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Main » Emulation » SNES Hardware Revisions, continued
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Posted on 19-05-09, 10:48 pm (revision 1)

Post: #133 of 139
Since: 10-29-18

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Previous relevant threads: SNES Hardware Revisions, SNES: Detecting 1CHIP consoles in software (maybe), blargg's SPC test ROMs

_ _ _


Today I got a 1CHIP-02 in the mail, which (hopefully) completes my SNES upgrade journey.

Previous setup:

- (2/1/3) (1992) (EU PAL ) "Super Nintendo" SNSP-CPU-01
- (2/1/3) (1993) (JP NTSC) "Super Famicom" SNS-CPU-GPM-02 (modded with physical NTSC/PAL switch, no switching via joypad button combinations)
- SNES Joypad, Mouse
- SD2SNES (Rev.E1 / 2012-02-10)
- standard SNES Multi Out to SCART cable (NTSC version)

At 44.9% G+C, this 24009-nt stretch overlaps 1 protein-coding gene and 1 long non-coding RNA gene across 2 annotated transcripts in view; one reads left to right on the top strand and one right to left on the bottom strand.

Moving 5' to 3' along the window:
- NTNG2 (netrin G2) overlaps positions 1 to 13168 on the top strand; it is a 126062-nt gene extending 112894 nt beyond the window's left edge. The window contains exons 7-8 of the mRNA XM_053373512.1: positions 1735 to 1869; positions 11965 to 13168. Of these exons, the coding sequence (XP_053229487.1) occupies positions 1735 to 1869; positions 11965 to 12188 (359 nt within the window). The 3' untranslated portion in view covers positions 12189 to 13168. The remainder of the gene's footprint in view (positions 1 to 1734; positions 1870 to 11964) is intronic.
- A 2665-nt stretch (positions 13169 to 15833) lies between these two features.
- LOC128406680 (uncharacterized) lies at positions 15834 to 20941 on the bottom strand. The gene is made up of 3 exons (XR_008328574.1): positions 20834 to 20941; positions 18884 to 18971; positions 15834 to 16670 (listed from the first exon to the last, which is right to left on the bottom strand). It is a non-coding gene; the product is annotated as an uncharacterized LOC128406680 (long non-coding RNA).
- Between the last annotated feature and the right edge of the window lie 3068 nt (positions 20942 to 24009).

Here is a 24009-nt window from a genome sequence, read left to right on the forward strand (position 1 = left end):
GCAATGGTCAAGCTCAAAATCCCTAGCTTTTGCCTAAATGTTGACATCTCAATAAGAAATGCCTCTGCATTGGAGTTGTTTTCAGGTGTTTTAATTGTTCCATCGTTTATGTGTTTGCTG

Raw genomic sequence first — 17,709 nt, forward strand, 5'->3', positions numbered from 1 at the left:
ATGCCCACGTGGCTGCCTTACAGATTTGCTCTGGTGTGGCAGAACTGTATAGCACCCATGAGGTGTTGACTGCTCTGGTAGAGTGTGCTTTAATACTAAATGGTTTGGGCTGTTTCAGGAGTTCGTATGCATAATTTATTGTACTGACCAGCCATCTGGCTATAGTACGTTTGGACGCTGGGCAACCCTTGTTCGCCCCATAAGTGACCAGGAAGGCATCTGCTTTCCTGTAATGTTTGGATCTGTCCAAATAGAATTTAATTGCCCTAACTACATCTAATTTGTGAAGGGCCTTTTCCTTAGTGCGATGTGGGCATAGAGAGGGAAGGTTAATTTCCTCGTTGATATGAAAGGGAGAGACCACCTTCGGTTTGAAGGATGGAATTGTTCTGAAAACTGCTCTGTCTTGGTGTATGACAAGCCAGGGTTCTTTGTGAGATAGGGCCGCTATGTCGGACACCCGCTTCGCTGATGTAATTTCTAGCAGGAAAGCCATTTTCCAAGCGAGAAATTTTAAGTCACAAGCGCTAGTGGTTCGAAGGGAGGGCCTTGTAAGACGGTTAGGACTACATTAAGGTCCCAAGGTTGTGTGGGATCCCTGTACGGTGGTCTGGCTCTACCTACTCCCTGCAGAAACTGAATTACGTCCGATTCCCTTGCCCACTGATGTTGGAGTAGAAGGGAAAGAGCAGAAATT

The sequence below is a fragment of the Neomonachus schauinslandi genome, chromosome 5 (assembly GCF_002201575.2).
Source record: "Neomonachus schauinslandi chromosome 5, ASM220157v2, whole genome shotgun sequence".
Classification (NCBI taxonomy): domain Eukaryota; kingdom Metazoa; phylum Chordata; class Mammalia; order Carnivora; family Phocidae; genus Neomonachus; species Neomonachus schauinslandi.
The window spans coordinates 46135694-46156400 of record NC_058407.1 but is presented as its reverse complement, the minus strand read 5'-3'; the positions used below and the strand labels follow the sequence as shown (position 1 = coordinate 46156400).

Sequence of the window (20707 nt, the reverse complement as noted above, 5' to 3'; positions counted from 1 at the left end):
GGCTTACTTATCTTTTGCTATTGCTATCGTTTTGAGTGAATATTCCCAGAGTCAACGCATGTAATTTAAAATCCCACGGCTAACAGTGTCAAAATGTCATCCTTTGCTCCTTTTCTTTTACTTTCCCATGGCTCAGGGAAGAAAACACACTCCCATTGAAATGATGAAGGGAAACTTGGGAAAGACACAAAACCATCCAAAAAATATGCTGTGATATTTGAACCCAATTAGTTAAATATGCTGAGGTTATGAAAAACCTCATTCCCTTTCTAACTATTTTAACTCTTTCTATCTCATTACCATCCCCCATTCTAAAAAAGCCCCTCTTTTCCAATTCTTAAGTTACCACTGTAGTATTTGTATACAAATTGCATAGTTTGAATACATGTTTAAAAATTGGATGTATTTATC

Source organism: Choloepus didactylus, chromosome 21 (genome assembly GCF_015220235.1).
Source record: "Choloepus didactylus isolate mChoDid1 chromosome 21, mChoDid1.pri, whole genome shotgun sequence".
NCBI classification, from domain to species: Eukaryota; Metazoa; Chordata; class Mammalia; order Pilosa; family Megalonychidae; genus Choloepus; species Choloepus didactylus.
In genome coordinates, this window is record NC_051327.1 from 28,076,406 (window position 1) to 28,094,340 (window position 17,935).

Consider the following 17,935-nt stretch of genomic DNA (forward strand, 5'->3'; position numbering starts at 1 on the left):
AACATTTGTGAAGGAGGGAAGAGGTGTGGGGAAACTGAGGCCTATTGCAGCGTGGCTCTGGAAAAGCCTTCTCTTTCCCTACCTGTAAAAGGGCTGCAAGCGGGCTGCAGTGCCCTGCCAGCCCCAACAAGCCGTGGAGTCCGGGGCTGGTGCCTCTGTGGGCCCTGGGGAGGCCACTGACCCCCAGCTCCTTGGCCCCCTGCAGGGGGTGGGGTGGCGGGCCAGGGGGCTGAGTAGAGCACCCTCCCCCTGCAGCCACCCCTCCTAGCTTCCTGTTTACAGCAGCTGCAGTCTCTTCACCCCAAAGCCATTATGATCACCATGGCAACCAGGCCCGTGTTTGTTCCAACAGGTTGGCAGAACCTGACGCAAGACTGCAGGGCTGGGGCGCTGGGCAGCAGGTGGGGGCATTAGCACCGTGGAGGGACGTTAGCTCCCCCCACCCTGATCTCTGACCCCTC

- Framemeister (aka XRGB-Mini) v1.3 (with FireBrandX's SNES settings / profiles)
- AVerMedia Live Gamer Extreme (LGX) (GC550)
- AVerMedia RECentral 4 (viewing/recording software)

These components had some issues, some of which I discovered only after some time.

- The SNES games library is most compatible with the 'original-style' SNES units with separate CPU/PPU chips and separate SMP/DSP chips - 1CHIP consoles do show some glitches [1 2 3 4]. The only problem with the '2CHIPs' is the smeared pixels due to slower video signal rise/fall times. This may have very well been the intention of Nintendo's original hardware designers, in an effort to hide dithering even via RGB output. (The analog signals are generated directly in the PPU2 chip, so there's no way to go 100% digital unless the chips are reverse-engineered and replaced with modified clones.)